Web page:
Author: Ron Graham

Book of Acts

Acts 19:1-20
—Verse by verse

This page is a verse by verse study of Acts 19:1-20. These verses describe Paul’s experiences and work in Ephesus during his third missionary journey.

Acts 19

Paul’s experiences and work in Ephesus.

Verses 1-7

¶ "While Apollos was at Corinth, Paul had gone through the upper country. So he came to Ephesus, and found a group of disciples. Paul asked them, “Did you receive the Holy Spirit when you believed?” They replied, “No, we haven't even heard whether the Holy Spirit has been given.” Paul asked, “Into what were you baptized then?” They answered, “Into John’s baptism.” Paul said, “John indeed baptized with the baptism of repentance, and he told the people that they should believe in the one who would come after him —who is Jesus.” When they heard this, they were baptized in the name of the Lord Jesus. Paul had laid his hands on them, and the Holy Spirit came upon them; they spoke with other languages and prophesied. There were about twelve men in all." (Acts 19:1-7).

Verses 8-10

¶ "Paul went into the synagogue, and spoke boldly for a period of three months. He reasoned with persuasion about the Kingdom of God. But some became hardened and rebellious. They spoke evil of the Way before the multitude. So Paul withdrew from them, and took the disciples to the school of Tyrannus where he reasoned daily. This continued for two years, so that all who lived in Asia heard the word of the Lord Jesus, both Jews and Greeks." (Acts 19:8-10).

Verses 11-16

¶ "In Ephesus, God worked special miracles by the hands of Paul, so that even handkerchiefs or aprons were carried away from his body to the sick, and the diseases left them, and the evil spirits went out. But some Jewish exorcists, who went from place to place, took it upon themselves to invoke the name of the Lord Jesus over those who had the evil spirits. They were saying, “We adjure you by Jesus whom Paul preaches.” Among those who did this were seven sons of a man named Sceva, a Jewish chief priest. The evil spirit answered them, “Jesus I know, and Paul I know, but who are you?” The man who had the evil spirit in him leaped on them, and overpowered them. He attacked them such that they fled out of that house naked and wounded." (Acts 19:11-16).

Verses 17-19

¶ "This became known to all who lived at Ephesus, both Jews and Greeks. Fear fell on them all, and the name of the Lord Jesus was magnified. Also, many of those who had believed came, confessing, and disclosing their practices. Many of those who practiced magical arts brought their books together and burned them in the sight of all. They counted their price, and found it to be fifty thousand pieces of silver." (Acts 19:17-19).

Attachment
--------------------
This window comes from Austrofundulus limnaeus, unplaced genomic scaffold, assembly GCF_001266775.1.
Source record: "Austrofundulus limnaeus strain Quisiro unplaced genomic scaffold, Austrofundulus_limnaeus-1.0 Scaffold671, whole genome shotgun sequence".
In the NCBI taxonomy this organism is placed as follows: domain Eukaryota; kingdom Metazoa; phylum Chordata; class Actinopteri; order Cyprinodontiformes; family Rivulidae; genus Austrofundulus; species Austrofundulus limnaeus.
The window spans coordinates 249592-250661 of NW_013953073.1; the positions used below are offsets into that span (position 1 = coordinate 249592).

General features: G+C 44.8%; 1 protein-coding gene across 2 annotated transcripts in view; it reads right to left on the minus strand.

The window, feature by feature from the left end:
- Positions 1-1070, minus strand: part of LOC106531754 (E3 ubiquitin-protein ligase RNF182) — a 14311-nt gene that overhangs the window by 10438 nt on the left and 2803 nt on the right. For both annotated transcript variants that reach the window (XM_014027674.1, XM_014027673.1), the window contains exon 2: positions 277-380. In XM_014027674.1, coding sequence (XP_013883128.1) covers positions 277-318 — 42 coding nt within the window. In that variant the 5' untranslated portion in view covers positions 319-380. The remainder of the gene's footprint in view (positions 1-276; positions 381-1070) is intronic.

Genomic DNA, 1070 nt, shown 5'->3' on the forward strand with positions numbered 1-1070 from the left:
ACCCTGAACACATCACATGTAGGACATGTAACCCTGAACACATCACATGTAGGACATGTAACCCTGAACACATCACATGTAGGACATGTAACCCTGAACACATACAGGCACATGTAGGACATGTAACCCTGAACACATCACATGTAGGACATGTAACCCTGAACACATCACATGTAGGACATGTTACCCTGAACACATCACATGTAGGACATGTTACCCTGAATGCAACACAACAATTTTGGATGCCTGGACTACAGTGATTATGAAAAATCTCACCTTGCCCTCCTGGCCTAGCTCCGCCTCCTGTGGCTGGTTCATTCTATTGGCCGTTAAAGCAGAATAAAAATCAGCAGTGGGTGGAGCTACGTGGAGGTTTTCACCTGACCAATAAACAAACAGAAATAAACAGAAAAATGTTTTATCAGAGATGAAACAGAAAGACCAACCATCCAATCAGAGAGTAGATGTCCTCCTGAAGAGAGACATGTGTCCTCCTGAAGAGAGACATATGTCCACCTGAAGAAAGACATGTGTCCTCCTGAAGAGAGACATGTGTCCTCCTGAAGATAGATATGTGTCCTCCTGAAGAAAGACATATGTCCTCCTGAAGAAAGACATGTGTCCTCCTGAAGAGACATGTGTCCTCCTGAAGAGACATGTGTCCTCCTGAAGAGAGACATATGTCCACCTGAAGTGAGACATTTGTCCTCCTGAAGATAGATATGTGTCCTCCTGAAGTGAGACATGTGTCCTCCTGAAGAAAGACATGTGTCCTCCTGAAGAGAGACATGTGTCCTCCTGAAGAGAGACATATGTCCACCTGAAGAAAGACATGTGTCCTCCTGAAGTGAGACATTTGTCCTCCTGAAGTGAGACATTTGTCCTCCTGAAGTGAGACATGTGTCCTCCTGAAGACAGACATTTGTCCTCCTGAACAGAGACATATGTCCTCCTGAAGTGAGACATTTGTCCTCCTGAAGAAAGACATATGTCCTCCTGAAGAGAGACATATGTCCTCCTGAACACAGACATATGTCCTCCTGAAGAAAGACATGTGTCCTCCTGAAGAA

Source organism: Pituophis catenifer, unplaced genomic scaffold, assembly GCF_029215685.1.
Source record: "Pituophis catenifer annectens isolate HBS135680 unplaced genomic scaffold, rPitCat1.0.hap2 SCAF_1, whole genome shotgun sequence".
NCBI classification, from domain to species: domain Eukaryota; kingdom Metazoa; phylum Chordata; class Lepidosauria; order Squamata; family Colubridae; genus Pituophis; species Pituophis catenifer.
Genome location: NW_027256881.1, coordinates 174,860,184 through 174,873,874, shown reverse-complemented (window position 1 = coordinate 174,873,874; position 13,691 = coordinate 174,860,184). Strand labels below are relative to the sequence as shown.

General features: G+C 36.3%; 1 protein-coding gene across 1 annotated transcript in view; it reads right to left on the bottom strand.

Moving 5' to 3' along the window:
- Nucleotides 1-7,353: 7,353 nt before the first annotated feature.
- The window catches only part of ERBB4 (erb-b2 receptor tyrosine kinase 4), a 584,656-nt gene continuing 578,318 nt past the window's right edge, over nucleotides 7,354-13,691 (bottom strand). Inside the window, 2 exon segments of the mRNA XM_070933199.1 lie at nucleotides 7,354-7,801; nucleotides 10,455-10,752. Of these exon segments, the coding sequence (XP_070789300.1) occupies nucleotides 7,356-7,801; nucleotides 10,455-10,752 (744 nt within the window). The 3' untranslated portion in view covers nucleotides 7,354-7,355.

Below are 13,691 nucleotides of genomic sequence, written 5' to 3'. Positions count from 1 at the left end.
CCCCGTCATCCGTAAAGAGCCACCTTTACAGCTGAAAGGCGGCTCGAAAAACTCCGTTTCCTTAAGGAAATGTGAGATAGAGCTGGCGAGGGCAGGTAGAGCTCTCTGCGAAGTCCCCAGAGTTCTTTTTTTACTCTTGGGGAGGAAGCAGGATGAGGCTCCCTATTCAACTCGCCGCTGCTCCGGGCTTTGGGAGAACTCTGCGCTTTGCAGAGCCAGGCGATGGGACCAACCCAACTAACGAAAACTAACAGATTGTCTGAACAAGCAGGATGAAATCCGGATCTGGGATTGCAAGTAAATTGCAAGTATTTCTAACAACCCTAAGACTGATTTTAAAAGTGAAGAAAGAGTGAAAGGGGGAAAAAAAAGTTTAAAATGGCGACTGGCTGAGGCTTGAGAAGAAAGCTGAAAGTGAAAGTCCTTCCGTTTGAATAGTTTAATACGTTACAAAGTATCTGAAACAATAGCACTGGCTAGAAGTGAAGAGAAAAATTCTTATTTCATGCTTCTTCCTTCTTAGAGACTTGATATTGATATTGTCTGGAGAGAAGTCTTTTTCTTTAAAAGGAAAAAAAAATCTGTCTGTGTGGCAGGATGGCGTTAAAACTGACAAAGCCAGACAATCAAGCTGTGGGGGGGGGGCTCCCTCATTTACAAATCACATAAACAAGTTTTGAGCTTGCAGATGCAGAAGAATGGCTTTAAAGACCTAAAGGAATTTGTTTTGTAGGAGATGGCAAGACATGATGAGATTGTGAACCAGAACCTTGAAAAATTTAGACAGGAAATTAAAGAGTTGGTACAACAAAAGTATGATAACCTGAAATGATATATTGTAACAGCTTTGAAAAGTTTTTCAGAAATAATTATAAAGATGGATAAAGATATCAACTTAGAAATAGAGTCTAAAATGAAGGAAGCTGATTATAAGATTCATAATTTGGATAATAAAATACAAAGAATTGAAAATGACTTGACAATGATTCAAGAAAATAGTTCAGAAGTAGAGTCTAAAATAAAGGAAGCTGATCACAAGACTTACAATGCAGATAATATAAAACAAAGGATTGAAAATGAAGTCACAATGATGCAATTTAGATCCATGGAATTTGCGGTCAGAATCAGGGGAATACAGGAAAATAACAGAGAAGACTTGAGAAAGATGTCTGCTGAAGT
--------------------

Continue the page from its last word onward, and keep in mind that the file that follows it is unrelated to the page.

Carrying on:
Burning of the Books

The city of Ephesus was very religious, being devoted to magic and occult arts. As far as we know, these arts included divining the palm of the hand or reading signs in a great many other ways. They included talking to spirits of various kinds. They included drawing magical power from numbers, mixtures, amulets, and other objects.

Religions commonly employ similar arts today, and this is encouraged in our society. Isn't this religious genre as good as any other? Paul did not think so. When he showed Ephesus the superior power and the truth of his religion, numbers of people burned their religious books (Acts 19:11-20).

The value of the burned books was 50,000 pieces of silver. It is thought that the silver pieces were drachmas —each worth about a day's wages. When they burned these rare and hand-written books, a huge fortune went up in flames.

The people who burned those books made a very strong statement. They demonstrated how well Paul had convinced them that it matters what religion you practice, and only one religion will do.

Verse 20

¶ "So the word of the Lord was growing and gaining great power." (Acts 19:20).


With this progress report (Acts 19:20). Luke concludes his description of the spread of Christianity into Asia, Macedonia, and Greece. Paul has completed his second missionary journey and has set out on his third. He has spent more than two years in Ephesus. In the sixth section of Acts, Paul revisits Macedonia and Greece and then goes to Jerusalem. He is imprisoned in Samaria, and then taken to Rome

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